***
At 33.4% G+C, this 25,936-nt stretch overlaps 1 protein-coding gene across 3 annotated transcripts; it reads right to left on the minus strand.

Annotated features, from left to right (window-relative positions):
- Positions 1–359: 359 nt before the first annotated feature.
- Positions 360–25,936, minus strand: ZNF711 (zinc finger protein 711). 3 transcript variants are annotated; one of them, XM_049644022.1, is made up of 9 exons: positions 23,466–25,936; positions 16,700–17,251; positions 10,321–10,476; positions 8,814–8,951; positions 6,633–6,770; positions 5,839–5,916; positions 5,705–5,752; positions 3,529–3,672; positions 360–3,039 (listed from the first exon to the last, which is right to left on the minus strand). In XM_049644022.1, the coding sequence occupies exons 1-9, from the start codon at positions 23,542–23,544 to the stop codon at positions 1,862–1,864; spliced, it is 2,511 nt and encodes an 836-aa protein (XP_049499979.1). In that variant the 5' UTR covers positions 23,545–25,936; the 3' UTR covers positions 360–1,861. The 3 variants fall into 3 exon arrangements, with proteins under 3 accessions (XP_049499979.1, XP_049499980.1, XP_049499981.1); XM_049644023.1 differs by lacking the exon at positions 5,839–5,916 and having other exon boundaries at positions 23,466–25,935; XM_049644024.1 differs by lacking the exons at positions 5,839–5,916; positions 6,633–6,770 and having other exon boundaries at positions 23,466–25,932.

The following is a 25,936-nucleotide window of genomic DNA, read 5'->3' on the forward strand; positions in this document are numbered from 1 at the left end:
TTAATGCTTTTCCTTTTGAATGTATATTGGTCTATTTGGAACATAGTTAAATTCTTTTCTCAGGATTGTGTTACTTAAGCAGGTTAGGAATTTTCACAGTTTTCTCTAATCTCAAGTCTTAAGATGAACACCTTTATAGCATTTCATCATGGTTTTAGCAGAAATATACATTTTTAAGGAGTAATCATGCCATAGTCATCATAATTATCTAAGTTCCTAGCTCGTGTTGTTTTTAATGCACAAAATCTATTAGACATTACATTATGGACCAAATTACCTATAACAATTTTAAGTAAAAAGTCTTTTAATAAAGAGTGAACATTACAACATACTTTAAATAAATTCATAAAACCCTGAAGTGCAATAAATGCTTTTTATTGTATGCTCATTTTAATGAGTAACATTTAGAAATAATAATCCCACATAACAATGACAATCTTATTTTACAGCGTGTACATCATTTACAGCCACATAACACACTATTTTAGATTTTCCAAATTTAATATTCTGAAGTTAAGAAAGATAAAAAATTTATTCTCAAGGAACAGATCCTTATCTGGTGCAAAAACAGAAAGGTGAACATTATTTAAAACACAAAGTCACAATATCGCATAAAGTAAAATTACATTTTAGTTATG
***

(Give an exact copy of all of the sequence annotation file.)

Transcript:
At 33.4% G+C, this 25,936-nt stretch overlaps 1 protein-coding gene across 3 annotated transcripts; it reads right to left on the minus strand.

Annotated features, from left to right (window-relative positions):
- Positions 1–359: 359 nt before the first annotated feature.
- Positions 360–25,936, minus strand: ZNF711 (zinc finger protein 711). 3 transcript variants are annotated; one of them, XM_049644022.1, is made up of 9 exons: positions 23,466–25,936; positions 16,700–17,251; positions 10,321–10,476; positions 8,814–8,951; positions 6,633–6,770; positions 5,839–5,916; positions 5,705–5,752; positions 3,529–3,672; positions 360–3,039 (listed from the first exon to the last, which is right to left on the minus strand). In XM_049644022.1, the coding sequence occupies exons 1-9, from the start codon at positions 23,542–23,544 to the stop codon at positions 1,862–1,864; spliced, it is 2,511 nt and encodes an 836-aa protein (XP_049499979.1). In that variant the 5' UTR covers positions 23,545–25,936; the 3' UTR covers positions 360–1,861. The 3 variants fall into 3 exon arrangements, with proteins under 3 accessions (XP_049499979.1, XP_049499980.1, XP_049499981.1); XM_049644023.1 differs by lacking the exon at positions 5,839–5,916 and having other exon boundaries at positions 23,466–25,935; XM_049644024.1 differs by lacking the exons at positions 5,839–5,916; positions 6,633–6,770 and having other exon boundaries at positions 23,466–25,932.

The following is a 25,936-nucleotide window of genomic DNA, read 5'->3' on the forward strand; positions in this document are numbered from 1 at the left end:
TTAATGCTTTTCCTTTTGAATGTATATTGGTCTATTTGGAACATAGTTAAATTCTTTTCTCAGGATTGTGTTACTTAAGCAGGTTAGGAATTTTCACAGTTTTCTCTAATCTCAAGTCTTAAGATGAACACCTTTATAGCATTTCATCATGGTTTTAGCAGAAATATACATTTTTAAGGAGTAATCATGCCATAGTCATCATAATTATCTAAGTTCCTAGCTCGTGTTGTTTTTAATGCACAAAATCTATTAGACATTACATTATGGACCAAATTACCTATAACAATTTTAAGTAAAAAGTCTTTTAATAAAGAGTGAACATTACAACATACTTTAAATAAATTCATAAAACCCTGAAGTGCAATAAATGCTTTTTATTGTATGCTCATTTTAATGAGTAACATTTAGAAATAATAATCCCACATAACAATGACAATCTTATTTTACAGCGTGTACATCATTTACAGCCACATAACACACTATTTTAGATTTTCCAAATTTAATATTCTGAAGTTAAGAAAGATAAAAAATTTATTCTCAAGGAACAGATCCTTATCTGGTGCAAAAACAGAAAGGTGAACATTATTTAAAACACAAAGTCACAATATCGCATAAAGTAAAATTACATTTTAGTTATG